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Extracorporeal membrane oxygenation after protracted ventricular fibrillation cardiac arrest: case report and discussion

  • Riyad B. Abu-Laban (a1), David Migneault (a1), Meghan R. Grant (a1), Vinay Dhingra (a2), Anthony Fung (a3), Richard C. Cook (a4) and David Sweet (a1) (a2)...

Abstract

Extracorporeal membrane oxygenation (ECMO) is a method to provide temporary cardiac and respiratory support to critically ill patients. In recent years, the role of ECMO in emergency departments (EDs) for select adults has increased. We present the dramatic case of a 29-year-old man who was placed on venoarterial ECMO for cardiogenic shock and respiratory failure following collapse and protracted ventricular fibrillation cardiac arrest in our ED. Resuscitation efforts prior to ECMO commencement included 49 minutes of virtually continuous cardiopulmonary resuscitation (CPR), 11 defibrillations, administration of numerous medications, including a thrombolytic agent, while CPR was ongoing, percutaneous coronary intervention and stenting for a mid–left anterior descending coronary artery dissection and thrombotic occlusion, inotropic support, and intra-aortic balloon pump counterpulsation. Over the next 48 hours following ECMO commencement, the patient’s cardiorespiratory function rapidly improved, and he was discharged home 9 days after admission with no neurologic sequelae. The history, indications, and increasing role of ECMO in a range of conditions, including cardiac arrest, are reviewed.

L’oxygénation extracorporelle sur oxygénateur à membrane (OEOM) est un moyen de fournir une assistance cardiaque et respiratoire temporaire à des patients gravement malades. Le rôle de l’OEOM a gagné du terrain chez certains adultes aux services des urgences (SU) au cours des dernières années. Sera exposé ici le cas spectaculaire d’un homme de 29 ans, soumis à l’OEOM veino-artérielle pour un choc cardiogénique et une insuffisance respiratoire suivant un collapsus et un arrêt cardiaque causé par un accès prolongé de fibrillation ventriculaire, qui est survenu au SU de l’hôpital. Les moyens de réanimation mis en oeuvre avant le début de l’OEOM comprenaient des manoeuvres de réanimation cardiorespiratoire (RCR) pratiquées de façon quasi continue durant 49 minutes; 11 tentatives de défibrillation; l’administration de nombreux médicaments, dont un thrombolytique, pendant que se poursuivaient les manoeuvres de RCR; une intervention coronarienne percutanée et la pose d’une endoprothèse pour une dissection du segment moyen de l’artère interventriculaire antérieure et une oblité ration thrombotique; un soutien inotrope et la contrepulsion par ballon intra-aortique. Au cours des 48 heures suivant le dé but de l’OEOM, l’état cardiorespiratoire du patient s’est amélioré rapidement, et celui-ci est retourné chez lui 9 jours après son admission, et ce, sans souffrir de séquelles neurologiques. Seront passés en revue l’historique, les indications et le rôle de plus en plus grand de l’OEOM dans diverses affections, dont l’arrêt cardiaque.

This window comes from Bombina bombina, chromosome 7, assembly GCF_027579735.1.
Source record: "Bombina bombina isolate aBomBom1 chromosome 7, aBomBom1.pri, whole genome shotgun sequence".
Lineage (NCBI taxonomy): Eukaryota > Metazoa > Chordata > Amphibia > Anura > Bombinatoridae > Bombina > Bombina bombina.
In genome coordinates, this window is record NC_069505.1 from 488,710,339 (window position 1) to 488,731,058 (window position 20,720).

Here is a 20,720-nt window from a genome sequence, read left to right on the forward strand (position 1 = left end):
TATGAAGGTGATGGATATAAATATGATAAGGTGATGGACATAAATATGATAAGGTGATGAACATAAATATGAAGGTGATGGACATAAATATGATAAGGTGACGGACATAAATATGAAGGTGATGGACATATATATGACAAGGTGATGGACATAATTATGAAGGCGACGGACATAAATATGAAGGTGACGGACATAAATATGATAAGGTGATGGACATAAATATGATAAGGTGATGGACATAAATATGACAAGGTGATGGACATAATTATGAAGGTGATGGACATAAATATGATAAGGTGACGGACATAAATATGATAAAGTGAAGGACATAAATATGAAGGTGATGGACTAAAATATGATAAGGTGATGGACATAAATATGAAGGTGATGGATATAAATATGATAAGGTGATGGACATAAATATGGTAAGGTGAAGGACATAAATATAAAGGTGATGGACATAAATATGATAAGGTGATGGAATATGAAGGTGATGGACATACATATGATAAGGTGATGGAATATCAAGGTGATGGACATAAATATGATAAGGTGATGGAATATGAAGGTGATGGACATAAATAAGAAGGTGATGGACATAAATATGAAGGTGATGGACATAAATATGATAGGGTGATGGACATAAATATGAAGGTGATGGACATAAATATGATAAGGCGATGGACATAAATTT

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Copyright

Corresponding author

Correspondence to: Dr. Riyad B. Abu-Laban, Department of Emergency Medicine, Vancouver General Hospital, 855 West 12th Avenue, Vancouver, BC V5Z 1M9; abulaban@mail.ubc.ca.

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